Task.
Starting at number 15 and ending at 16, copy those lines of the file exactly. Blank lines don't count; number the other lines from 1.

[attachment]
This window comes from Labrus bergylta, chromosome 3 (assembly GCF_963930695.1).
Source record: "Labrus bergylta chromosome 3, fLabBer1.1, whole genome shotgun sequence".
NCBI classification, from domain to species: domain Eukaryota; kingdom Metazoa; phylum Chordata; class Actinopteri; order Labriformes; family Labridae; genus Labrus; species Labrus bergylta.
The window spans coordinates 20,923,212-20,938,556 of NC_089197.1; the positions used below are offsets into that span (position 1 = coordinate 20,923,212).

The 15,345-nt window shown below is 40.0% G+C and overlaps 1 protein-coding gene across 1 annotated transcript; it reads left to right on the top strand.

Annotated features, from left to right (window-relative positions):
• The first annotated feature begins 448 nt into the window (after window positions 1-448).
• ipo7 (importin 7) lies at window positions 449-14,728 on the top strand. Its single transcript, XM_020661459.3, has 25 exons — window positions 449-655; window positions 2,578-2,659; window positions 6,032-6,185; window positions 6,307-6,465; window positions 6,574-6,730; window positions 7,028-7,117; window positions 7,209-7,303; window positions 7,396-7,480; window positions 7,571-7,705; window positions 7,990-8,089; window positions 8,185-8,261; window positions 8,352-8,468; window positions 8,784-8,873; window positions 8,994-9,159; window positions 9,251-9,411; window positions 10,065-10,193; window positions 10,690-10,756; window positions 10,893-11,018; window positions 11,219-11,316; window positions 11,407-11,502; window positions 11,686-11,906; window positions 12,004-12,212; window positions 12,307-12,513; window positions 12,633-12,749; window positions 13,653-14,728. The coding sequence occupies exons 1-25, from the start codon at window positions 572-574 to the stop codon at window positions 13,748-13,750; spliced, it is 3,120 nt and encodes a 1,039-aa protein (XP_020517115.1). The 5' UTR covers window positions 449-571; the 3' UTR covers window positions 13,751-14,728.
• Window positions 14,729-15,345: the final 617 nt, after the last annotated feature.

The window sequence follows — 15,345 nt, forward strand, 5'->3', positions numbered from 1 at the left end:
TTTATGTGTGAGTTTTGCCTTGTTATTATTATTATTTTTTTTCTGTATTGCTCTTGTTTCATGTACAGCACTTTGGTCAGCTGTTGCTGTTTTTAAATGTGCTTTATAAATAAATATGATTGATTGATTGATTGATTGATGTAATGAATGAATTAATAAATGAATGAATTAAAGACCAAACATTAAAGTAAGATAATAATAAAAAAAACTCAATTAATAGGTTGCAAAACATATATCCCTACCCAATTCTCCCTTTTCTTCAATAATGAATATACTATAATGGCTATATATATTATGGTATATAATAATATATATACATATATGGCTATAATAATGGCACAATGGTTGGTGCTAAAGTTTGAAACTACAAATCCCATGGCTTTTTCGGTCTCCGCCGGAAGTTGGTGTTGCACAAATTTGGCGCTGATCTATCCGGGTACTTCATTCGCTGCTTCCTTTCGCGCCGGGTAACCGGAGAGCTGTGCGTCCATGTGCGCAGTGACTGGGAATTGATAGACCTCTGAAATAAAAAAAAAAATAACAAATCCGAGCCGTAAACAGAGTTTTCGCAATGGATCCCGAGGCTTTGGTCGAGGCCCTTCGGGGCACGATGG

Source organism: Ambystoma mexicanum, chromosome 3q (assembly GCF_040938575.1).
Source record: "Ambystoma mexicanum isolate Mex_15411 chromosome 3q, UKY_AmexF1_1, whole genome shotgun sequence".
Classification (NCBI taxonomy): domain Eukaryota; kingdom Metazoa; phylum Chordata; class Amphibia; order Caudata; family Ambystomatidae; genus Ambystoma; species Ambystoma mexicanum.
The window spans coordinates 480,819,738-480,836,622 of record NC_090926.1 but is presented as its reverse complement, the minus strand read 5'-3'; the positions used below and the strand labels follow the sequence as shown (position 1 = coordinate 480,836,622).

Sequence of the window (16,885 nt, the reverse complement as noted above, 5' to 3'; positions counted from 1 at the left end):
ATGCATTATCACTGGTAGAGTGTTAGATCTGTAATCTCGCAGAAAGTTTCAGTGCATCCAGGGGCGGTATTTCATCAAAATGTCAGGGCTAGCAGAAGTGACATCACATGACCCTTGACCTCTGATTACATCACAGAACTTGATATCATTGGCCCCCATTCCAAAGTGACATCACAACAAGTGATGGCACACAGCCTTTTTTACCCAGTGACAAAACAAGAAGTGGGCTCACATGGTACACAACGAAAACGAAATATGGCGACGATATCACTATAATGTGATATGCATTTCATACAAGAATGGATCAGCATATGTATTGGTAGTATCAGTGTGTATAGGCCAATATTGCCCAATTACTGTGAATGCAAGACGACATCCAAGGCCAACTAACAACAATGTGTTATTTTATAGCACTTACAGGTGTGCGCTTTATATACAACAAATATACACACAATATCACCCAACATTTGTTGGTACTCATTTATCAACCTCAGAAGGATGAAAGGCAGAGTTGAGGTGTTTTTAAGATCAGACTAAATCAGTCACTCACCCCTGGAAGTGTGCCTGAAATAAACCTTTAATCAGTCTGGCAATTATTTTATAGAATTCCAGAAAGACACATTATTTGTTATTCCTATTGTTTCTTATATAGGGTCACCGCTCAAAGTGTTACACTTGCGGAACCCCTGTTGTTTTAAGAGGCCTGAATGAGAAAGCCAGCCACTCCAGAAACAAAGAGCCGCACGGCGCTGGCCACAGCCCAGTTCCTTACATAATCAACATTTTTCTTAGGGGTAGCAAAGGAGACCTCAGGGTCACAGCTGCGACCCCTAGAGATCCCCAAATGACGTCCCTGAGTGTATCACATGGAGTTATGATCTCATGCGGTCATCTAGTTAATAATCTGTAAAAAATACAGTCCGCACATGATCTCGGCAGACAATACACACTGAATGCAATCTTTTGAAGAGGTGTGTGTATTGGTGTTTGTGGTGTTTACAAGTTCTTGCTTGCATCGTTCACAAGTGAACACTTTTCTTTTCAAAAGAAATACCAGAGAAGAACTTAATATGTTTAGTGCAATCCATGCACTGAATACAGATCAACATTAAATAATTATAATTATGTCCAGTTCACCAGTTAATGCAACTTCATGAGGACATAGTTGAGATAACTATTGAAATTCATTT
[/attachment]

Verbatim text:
The window spans coordinates 480,819,738-480,836,622 of record NC_090926.1 but is presented as its reverse complement, the minus strand read 5'-3'; the positions used below and the strand labels follow the sequence as shown (position 1 = coordinate 480,836,622).

Sequence of the window (16,885 nt, the reverse complement as noted above, 5' to 3'; positions counted from 1 at the left end):